There’s more inspired tomfoolery.  Speaking of Toms, perhaps the most side-splitting exchange the pair have – over an exquisite multi-course pasta meal – is Tom Hardy’s performance in THE DARK KNIGHT RISES…which allows the pair to match each other’s wits in the Hardy impersonation front.  Brydon even manages a purposely-exaggerated impersonation of Hardy’s co-star Christian Bale (Coogan asks, “Is Christian Bale deaf?” after hearing it).  The pair come to the conclusion that Hardy and Bale’s soul purpose was to see which one could evoke the most indecipherably performance in the film….with poor Michael Caine stuck in the middle (yes, the Michael Caine impersonations are back…and thank God for that).  Yes, there are more famous people that they attempt to mimic, like Robert De Niro (just talk through your nose to perfect it) and Marlon Brando (stuff your face with dinner rolls for the proper Godfather effect).  The real pleasure of THE TRIP TO ITALY is the constant game of comic one-upmanship that these two extremely funny men engage in for nearly two hours.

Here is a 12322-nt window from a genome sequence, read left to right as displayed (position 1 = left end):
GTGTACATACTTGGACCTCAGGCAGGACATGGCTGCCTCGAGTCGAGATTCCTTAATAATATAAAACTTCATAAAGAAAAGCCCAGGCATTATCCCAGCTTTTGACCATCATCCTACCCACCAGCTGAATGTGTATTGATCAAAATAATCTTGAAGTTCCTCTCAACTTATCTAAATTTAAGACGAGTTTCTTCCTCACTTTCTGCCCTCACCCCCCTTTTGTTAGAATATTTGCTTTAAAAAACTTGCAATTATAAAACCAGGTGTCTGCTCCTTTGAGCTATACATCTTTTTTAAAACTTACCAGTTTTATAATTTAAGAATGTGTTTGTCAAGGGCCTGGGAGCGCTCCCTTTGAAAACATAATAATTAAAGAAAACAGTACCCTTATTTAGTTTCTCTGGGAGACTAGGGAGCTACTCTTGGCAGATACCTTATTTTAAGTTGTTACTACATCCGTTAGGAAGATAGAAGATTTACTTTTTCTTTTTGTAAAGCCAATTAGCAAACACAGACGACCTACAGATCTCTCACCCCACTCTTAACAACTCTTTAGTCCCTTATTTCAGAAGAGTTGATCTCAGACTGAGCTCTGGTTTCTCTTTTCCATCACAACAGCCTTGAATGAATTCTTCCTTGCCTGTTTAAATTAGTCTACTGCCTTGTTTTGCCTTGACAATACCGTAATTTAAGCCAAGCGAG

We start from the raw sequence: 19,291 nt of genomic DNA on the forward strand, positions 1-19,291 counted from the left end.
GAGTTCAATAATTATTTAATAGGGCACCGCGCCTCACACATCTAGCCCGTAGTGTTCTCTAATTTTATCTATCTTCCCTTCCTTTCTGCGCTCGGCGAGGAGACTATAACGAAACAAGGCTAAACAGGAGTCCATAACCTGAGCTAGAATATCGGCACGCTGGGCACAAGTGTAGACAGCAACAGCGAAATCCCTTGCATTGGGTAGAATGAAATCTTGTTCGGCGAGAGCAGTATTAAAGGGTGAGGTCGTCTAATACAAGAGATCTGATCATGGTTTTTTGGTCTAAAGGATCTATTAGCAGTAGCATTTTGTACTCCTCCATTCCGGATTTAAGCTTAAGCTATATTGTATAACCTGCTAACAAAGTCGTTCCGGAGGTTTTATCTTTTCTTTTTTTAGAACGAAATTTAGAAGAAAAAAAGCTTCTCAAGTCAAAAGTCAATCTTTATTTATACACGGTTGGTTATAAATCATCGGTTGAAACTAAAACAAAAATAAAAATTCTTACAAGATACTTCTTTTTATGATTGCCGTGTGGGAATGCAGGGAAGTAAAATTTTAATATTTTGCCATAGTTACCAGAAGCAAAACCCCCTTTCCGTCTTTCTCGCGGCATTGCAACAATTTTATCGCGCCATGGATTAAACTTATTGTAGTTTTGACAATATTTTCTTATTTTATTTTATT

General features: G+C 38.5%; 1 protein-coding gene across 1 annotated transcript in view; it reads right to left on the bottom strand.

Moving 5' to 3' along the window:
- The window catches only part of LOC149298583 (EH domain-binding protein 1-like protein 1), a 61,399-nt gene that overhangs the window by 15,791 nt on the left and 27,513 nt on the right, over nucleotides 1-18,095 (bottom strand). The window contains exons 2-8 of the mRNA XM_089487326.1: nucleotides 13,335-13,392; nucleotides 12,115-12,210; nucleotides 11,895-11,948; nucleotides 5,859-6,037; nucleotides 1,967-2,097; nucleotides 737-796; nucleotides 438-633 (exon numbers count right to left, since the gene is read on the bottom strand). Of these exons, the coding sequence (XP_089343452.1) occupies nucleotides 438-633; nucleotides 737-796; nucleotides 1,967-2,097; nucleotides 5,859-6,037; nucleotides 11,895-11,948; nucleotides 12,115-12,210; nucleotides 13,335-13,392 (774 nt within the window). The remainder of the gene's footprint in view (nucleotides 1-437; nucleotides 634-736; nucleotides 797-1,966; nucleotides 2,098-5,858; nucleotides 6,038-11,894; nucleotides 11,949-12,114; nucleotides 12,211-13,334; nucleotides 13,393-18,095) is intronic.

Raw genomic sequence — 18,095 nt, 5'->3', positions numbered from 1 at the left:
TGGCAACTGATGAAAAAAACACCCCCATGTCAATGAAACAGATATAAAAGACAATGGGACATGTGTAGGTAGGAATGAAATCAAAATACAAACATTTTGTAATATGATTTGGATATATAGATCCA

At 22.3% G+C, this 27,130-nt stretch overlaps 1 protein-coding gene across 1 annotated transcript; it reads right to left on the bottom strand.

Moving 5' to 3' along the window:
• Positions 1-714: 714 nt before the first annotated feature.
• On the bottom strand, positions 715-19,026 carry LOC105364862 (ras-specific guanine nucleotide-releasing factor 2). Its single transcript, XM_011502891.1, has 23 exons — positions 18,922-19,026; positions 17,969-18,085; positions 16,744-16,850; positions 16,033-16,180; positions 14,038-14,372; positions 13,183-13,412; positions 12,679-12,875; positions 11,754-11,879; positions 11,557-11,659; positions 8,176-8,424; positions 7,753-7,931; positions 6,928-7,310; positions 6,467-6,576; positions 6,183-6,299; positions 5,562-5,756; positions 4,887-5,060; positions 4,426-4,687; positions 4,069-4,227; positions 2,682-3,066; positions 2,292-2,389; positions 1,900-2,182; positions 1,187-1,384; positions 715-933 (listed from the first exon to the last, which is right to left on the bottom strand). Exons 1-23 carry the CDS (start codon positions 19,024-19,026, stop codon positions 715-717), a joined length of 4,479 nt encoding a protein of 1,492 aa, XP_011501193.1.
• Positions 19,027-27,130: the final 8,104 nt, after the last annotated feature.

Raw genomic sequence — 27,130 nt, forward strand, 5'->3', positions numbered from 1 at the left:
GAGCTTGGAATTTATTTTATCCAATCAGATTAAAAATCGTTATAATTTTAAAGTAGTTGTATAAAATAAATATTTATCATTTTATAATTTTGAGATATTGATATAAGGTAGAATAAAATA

Even in the midst of the film’s wondrously high laugh quotient, THE TRIP TO ITALY does manage to get a bit melancholic in terms of its commentary on both Coogan’s and Brydon’s careers.  Brydon has never really achieved the same level of popular notoriety stateside as his pal and colleague.  Coogan has appeared in many noteworthy Hollywood productions, whereas Brydon is just trying to get his foot in the door.  There’s a subplot in THE TRIP TO ITALY where Brydon actually gets a call from his agent to audition for a role of a mob accountant in a new Michael Mann film, which could mean the launching point for a new career in feature films and more professional success.  Unfortunately along the way, Brydon finds himself succumbing to the advances of a younger woman that he meets, which results in some seriously bad choices for him.  It’s telling – and ultimately refreshing – to see a film staring an actor playing himself that’s not afraid to take chances in scenes that call into question his moral character.  Not many other Hollywood actors would keep their ego in check as much as Brydon does here.